LRD Booklets May 2016

Social media at work - a practical guide for trade union reps

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Introduction

Introduction
 [pages 3-4] (525 words)

Social media appears to be an unstoppable force. In the last decade people’s usage of social networking sites has exploded and for many they have ...
Open access

Chapter 1

1. The challenge for union reps
 [ch 1: pages 5-6] (708 words)

Reps will be engaging with social media for a variety of reasons. Key among them are:
 ...
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Chapter 2

2. Members’ use of social media
 [ch 2: pages 7-8] (805 words)

More and more people are putting their private lives in the public domain and all this personal information can be read by anyone.
 ...
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Guidance points from unions
 [ch 2: pages 8-9] (346 words)

Keeping professional boundaries
 [ch 2: pages 9-10] (337 words)

Social media during disputes conciliation
 [ch 2: page 10] (183 words)

Freedom of speech
 [ch 2: pages 11] (164 words)

Expressing political opinions
 [ch 2: pages 11] (189 words)

Chapter 3

3. Union reps’ use of social media
 [ch 3: page 12] (65 words)

As trade union activists and branches make more use of social media, members are being encouraged to connect online. So long as these communications ...
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Sensitive union communications
 [ch 3: page 12] (191 words)

Keeping the right tone in posts
 [ch 3: page 13] (315 words)

Chapter 4

4. Employers’ use of social media
 [ch 4: page 14] (385 words)

Employers conducting a staff engagement exercise used to mean paper surveys. Now it is intranets, online surveys and interactive discussion ...
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Monitoring employees [ch 4: page 15] (434 words)

Investigating job applicants
 [ch 4: pages 15-16] (437 words)

Chapter 5

5. Cyberbullying
 [ch 5: pages 17-18] (811 words)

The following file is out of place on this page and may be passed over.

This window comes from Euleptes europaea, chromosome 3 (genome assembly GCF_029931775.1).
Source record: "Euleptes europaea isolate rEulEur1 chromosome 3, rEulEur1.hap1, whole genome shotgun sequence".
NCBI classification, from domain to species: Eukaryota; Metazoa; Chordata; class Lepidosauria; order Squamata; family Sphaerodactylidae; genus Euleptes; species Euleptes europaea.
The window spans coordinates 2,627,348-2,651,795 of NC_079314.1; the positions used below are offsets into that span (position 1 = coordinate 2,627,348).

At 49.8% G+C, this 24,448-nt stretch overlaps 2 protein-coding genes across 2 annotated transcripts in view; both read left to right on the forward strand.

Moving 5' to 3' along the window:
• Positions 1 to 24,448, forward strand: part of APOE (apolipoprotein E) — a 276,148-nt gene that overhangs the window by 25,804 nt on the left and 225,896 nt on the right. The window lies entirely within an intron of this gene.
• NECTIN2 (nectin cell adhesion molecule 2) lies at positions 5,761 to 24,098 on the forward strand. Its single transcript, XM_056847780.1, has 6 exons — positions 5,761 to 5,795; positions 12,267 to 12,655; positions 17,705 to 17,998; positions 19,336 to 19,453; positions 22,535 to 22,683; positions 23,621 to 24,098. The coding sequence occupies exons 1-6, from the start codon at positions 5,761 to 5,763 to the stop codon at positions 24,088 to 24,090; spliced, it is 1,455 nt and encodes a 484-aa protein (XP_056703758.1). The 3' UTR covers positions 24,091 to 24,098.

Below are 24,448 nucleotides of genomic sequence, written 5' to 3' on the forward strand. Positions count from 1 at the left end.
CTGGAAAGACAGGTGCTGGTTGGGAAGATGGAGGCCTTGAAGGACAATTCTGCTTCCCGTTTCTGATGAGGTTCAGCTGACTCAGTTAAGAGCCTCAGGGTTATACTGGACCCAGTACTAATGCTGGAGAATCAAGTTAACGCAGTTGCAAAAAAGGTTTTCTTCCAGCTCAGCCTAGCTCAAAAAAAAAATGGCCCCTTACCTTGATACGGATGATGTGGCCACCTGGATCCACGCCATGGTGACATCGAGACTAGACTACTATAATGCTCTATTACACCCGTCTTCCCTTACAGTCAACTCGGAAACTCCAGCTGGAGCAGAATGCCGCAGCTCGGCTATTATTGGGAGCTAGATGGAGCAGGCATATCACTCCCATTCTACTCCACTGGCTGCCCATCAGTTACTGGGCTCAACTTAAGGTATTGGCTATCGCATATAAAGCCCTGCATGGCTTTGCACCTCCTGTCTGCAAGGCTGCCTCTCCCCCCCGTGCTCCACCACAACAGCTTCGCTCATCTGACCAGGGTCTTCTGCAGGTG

Online technology means that bullying can now take place anywhere. An individual or group can bully, threaten or embarrass their victim via the ...
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How the tribunals have treated cyberbullying
 [ch 5: pages 19-20] (875 words)

Chapter 6

6. Employer policies on social media
 [ch 6: page 21] (257 words)

Not all employers have social media policies but most have a policy on general internet use and this often covers the use of social networking ...
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Core content [ch 6: pages 21-23] (891 words)

“Reasonable use” of the internet
 [ch 6: pages 23] (340 words)

Disciplinary procedures
 [ch 6: pages 23] (108 words)

Communicating the policy [ch 6: page 24] (107 words)

What the tribunals have said about employers’ policies [ch 6: pages 25-27] (1,221 words)

Chapter 7

7. The legal dimension
 [ch 7: page 29] (51 words)

The rapid growth in social media use has expanded the scope for members to find themselves in trouble at work. This Chapter looks at the approach ...
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Bringing unfair dismissal claims
 [ch 7: page 29] (320 words)

How the tribunals have dealt with unfair dismissal cases
 [ch 7: pages 30-31] (760 words)

Reputational risk
 [ch 7: pages 31-33] (586 words)

The internet has no sense of humour
 [ch 7: pages 33-34] (607 words)

Privacy settings/hacking
 [ch 7: pages 34-35] (387 words)

The internet has a long memory
 [ch 7: page 35] (368 words)

The need for a proper investigation
 [ch 7: page 36] (208 words)

Mitigation arguments
 [ch 7: page 36] (143 words)

Summary – key points from tribunal cases
 [ch 7: page 37] (397 words)

Other dismissals involving use of IT facilities
 [ch 7: page 38] (398 words)

Employer monitoring of email and internet use
 [ch 7: pages 38-41] (1,039 words)

Chapter 8

8. Use of social media for union campaigns
 (1,201 words)

In recent years unions have been successfully harnessing the power of social networking to reach out to their memberships and the wider public. The ...
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Further information

8. Further information
 (144 words)

Acas Brandon House, 108 Borough High Street, London SE1 1 LW. Tel: 08457 474747, Web: www.acas.org.uk
 ...
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